Every second Saturday of the month, 4 pm - Divine Liturgy in English of Sunday - Ukrainian Catholic Cathedral of the Holy Family, Duke Street, London W1K 5BQ. Followed by refreshments.
Next Liturgy: Saturday 14th July - 3pm Great Vespers, 4pm Divine Liturgy for Sunday

To purchase The Divine Liturgy: an Anthology for Worship (in English), order from the Sheptytsky Institute here, or the St Basil's Bookstore here.

To purchase the Divine Praises, the Divine Office of the Byzantine-Slav rite (in English), order from the Eparchy of Parma here.

The new catechism in English, Christ our Pascha, is available from the Eparchy of the Holy Family and the Society. Please email johnchrysostom@btinternet.com for details.

Sunday, 8 April 2012

Eternal Memory: Mother Thekla

Father John Salter writes in Chrysostom, Pascha 2012:

Mother Thekla was born Marina Sharf into a family of Jewish descent in the Caucasian town of Kislovodsk, just as the Russian Revolution was beginning, in 1918. Her parents, fearing for the safety of the family, fled to England. She studied alongside another Russian, the Oxford historian Prince Dmitri Obolensky. After a time in the Royal Air Force Intelligence Service (1941-46) she took up a post at Kettering High School in 1952, becoming Head of the English Department . In 1965 Marina was on her way to a Retreat at the Anglican Benedictine Abbey at West Malling in Kent, when she stopped off to attend the Divine Liturgy at the Russian Cathedral of the Assumption and All Saints in Ennismore Gardens, Knightsbridge. There she met Mother Maria, who had been professed as a Russian nun by Bishop Anthony (Bloom) of Sergievo. Mother Maria lived in the enclosure of the Anglican nuns at West Malling, and was professed as an Orthodox nun retaining her baptismal name of Marina. She and Mother Maria moved from West Malling and set up a convent at Filgrave in Buckinghamshire. They were later joined by Dame Mary Thomas, O.S.B., the Novice Mistress at West Malling Abbey. With the death of His Holiness the very aged Patriarch Alexis I of Moscow and All the Russias, the nuns felt that their link with Russia had been severed and they petitioned the Ecumenical Patriarch to receive them under the omophorion of the Great Church of Constantinople. The nuns then changed their names to Thekla in the case of Marina, and Katherine in Dame Mary‟s case. Mother Maria died in 1977 and the nuns eventually moved to Normanby in Yorkshire. The new monastery was set up in 1975.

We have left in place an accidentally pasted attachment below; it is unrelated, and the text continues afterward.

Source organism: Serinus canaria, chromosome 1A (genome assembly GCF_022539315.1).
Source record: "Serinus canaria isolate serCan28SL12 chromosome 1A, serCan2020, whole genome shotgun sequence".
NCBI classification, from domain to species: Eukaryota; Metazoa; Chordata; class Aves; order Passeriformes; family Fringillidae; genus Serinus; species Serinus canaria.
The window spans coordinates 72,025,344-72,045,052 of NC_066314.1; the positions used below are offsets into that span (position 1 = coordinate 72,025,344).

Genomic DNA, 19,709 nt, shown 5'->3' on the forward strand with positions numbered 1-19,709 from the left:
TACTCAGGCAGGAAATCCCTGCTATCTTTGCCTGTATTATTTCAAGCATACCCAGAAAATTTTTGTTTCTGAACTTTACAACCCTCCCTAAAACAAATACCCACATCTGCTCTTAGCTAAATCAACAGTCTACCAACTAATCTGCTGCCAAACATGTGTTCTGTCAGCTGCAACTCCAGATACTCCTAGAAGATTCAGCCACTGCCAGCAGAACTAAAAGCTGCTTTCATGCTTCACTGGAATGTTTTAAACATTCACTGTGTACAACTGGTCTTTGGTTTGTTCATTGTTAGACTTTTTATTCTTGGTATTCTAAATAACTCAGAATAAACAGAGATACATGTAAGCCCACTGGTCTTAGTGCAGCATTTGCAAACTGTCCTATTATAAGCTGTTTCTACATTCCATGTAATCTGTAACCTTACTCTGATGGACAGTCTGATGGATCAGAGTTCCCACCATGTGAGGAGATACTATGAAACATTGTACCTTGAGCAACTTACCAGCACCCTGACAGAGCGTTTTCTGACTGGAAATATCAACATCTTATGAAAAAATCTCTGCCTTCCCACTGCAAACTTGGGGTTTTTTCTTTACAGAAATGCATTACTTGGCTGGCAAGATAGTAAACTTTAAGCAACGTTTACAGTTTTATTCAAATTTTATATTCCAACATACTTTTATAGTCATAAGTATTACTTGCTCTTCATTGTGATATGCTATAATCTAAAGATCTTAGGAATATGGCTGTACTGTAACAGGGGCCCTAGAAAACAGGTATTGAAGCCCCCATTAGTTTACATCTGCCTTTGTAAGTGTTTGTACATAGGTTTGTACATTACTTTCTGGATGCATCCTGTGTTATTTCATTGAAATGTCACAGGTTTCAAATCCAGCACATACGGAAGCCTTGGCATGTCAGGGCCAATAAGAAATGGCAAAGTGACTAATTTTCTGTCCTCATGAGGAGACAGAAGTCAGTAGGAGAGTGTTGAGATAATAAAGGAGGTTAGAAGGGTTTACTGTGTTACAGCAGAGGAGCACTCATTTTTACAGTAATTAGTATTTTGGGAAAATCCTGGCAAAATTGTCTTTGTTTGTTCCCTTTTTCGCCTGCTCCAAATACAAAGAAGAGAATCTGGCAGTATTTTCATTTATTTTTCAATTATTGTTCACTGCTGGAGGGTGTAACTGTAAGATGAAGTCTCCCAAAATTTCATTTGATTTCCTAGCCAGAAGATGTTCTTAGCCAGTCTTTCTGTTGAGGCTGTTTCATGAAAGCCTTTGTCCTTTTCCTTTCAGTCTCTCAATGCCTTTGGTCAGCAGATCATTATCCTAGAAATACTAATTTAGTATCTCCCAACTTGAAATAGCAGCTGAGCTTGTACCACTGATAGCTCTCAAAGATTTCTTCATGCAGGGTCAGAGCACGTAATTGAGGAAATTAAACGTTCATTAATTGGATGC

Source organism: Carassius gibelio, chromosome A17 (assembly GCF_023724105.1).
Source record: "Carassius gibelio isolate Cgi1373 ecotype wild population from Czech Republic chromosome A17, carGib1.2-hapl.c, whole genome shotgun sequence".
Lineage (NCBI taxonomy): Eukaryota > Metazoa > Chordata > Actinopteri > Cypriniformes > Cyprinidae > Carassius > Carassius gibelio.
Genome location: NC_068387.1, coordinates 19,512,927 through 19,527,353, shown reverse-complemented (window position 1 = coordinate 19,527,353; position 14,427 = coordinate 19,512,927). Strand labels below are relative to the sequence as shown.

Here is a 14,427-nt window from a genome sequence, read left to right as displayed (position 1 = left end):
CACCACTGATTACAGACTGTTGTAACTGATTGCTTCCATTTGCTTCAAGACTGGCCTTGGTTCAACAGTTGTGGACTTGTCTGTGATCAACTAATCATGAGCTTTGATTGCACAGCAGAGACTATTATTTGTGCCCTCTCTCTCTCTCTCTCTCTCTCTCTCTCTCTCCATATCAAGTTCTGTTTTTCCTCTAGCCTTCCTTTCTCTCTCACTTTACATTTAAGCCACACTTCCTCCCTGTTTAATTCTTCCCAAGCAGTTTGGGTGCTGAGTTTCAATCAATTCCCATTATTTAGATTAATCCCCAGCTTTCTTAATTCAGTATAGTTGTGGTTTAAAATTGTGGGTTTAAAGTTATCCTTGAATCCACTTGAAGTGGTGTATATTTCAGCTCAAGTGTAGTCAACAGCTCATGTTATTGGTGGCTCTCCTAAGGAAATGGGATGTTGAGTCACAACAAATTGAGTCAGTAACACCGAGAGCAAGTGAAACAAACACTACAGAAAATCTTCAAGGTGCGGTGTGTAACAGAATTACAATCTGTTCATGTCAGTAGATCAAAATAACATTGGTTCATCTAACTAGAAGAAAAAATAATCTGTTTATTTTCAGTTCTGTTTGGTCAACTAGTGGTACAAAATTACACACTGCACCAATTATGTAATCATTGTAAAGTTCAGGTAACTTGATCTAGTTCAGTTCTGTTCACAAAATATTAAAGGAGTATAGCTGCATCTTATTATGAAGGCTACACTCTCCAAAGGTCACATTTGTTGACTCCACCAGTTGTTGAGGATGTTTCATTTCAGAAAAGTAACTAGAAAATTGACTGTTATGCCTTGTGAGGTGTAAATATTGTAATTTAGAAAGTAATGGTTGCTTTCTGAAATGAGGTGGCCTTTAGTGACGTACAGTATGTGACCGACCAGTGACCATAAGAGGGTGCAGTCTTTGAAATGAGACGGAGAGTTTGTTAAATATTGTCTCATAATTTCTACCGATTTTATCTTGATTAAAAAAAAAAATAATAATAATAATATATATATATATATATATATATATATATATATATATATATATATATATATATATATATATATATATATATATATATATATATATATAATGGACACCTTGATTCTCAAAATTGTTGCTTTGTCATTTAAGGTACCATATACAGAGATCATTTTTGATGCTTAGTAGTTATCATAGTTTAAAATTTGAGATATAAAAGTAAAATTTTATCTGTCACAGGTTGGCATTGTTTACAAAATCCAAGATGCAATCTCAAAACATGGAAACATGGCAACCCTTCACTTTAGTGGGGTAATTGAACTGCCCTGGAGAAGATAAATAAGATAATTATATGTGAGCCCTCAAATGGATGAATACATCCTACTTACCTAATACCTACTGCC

Sister Katherine died in 1986. In that same year the Very Reverend Archimandrite Ephrem (Lash) returned to England from Mount Athos and became chaplain to a community that was now reduced to only Mother Thekla.

Whilst in Yorkshire Mother Thekla became friendly with the young composer John Tavener and became the inspiration for his famous work The Protecting Veil (of Our Lady) . As old age and infirmity began to take their toll, Mother Thekla was taken into the care of the local Anglican nuns of the Order of the Holy Paraclete at their infirmary of St. Hilda in Whitby. She was buried in Whitby on 16th August having died on 7th August 2011. She was 93 years of age. At her funeral, several of Sir John Taverner's works were performed, including a newly composed work: They are Gone into the World of Light.

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